Across five studies, the researchers studied brags, complaints, and humblebrags on social media and in job-interview scenarios and evaluated how people reacted to each statement. In short, people respected complaints, tolerated brags, and disdained their intermixing. “The proliferation of humblebragging in social media and everyday life suggests that people believe it an effective self-promotional strategy,” they concluded. “Yet, our results show, people readily denigrate humblebraggers. Faced with the choice to (honestly) brag or (deceptively) humblebrag, would-be self-promoters should choose the former.” Interestingly, Norton added by email, there was no revealed difference between genders, even though other research has shown that aggressiveness and directness can be perceived differently when it comes from men or women.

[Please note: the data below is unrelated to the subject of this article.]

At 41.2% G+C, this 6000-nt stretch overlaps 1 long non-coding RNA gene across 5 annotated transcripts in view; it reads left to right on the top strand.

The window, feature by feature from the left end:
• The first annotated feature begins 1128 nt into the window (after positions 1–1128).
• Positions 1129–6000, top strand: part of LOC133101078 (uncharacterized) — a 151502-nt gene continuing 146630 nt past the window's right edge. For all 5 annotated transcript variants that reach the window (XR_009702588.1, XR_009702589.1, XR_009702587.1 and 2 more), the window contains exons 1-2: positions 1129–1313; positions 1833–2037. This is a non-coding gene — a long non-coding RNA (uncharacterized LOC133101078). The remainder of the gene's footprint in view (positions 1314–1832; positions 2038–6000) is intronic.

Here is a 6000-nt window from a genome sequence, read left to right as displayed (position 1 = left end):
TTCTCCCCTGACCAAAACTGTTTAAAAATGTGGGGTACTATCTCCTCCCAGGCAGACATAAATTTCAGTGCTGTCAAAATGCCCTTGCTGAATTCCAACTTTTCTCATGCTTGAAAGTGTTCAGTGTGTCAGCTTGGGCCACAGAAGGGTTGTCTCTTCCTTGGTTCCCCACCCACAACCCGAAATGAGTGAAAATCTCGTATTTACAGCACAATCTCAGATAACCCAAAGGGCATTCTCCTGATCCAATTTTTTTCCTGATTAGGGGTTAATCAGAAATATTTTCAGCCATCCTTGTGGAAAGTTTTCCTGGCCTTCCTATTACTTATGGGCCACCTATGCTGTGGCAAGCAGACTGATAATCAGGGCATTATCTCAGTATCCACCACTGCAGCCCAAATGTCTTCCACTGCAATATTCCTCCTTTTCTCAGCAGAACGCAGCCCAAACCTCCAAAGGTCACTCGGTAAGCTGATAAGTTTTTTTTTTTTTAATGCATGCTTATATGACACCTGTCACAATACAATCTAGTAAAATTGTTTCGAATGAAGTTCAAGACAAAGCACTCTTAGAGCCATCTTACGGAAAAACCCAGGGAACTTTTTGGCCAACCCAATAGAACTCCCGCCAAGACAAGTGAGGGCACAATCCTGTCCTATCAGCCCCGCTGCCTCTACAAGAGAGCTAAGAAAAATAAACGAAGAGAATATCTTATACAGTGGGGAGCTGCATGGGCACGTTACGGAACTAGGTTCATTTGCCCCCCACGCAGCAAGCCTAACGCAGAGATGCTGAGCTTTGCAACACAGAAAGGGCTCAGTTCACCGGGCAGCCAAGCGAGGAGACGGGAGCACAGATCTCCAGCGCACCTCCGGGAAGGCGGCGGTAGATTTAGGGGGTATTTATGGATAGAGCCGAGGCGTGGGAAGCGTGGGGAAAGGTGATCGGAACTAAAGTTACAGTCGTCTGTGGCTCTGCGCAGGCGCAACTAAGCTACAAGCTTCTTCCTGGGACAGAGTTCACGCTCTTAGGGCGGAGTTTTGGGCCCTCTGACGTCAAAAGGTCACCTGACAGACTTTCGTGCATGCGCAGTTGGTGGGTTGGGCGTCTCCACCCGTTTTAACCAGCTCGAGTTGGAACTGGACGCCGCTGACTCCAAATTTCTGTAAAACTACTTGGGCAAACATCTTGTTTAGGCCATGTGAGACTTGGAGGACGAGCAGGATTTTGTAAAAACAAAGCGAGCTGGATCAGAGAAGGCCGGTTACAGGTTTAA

There is a social cost to being too obvious. In general, being roundabout is just good manners. Young children are discouraged from beginning sentences with verbs (“Give me”) and over time learn that preambles are polite (“If it’s not too much trouble, and totally at your leisure, would you maybe take the time to give me …”). But humblebrags are particularly nauseating because they ooze insincerity, Norton said, which is considered even more worse than straightforward narcissism.
The surest way to bask in the glow of other people’s awe, he said, is to have somebody brag for you — particularly in a way that makes you seem perfectly innocent of all praise.